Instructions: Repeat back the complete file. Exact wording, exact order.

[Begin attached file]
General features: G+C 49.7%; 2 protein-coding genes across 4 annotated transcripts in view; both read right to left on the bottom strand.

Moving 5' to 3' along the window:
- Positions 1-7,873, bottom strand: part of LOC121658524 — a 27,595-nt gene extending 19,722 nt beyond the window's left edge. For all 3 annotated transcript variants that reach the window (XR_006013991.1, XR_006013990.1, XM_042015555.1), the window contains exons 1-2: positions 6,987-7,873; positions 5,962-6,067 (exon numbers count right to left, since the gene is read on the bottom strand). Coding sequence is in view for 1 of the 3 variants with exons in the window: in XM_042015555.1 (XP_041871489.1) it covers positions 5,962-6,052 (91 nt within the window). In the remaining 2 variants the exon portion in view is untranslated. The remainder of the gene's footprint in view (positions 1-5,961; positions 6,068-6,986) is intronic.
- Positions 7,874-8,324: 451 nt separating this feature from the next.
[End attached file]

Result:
General features: G+C 49.7%; 2 protein-coding genes across 4 annotated transcripts in view; both read right to left on the bottom strand.

Moving 5' to 3' along the window:
- Positions 1-7,873, bottom strand: part of LOC121658524 — a 27,595-nt gene extending 19,722 nt beyond the window's left edge. For all 3 annotated transcript variants that reach the window (XR_006013991.1, XR_006013990.1, XM_042015555.1), the window contains exons 1-2: positions 6,987-7,873; positions 5,962-6,067 (exon numbers count right to left, since the gene is read on the bottom strand). Coding sequence is in view for 1 of the 3 variants with exons in the window: in XM_042015555.1 (XP_041871489.1) it covers positions 5,962-6,052 (91 nt within the window). In the remaining 2 variants the exon portion in view is untranslated. The remainder of the gene's footprint in view (positions 1-5,961; positions 6,068-6,986) is intronic.
- Positions 7,874-8,324: 451 nt separating this feature from the next.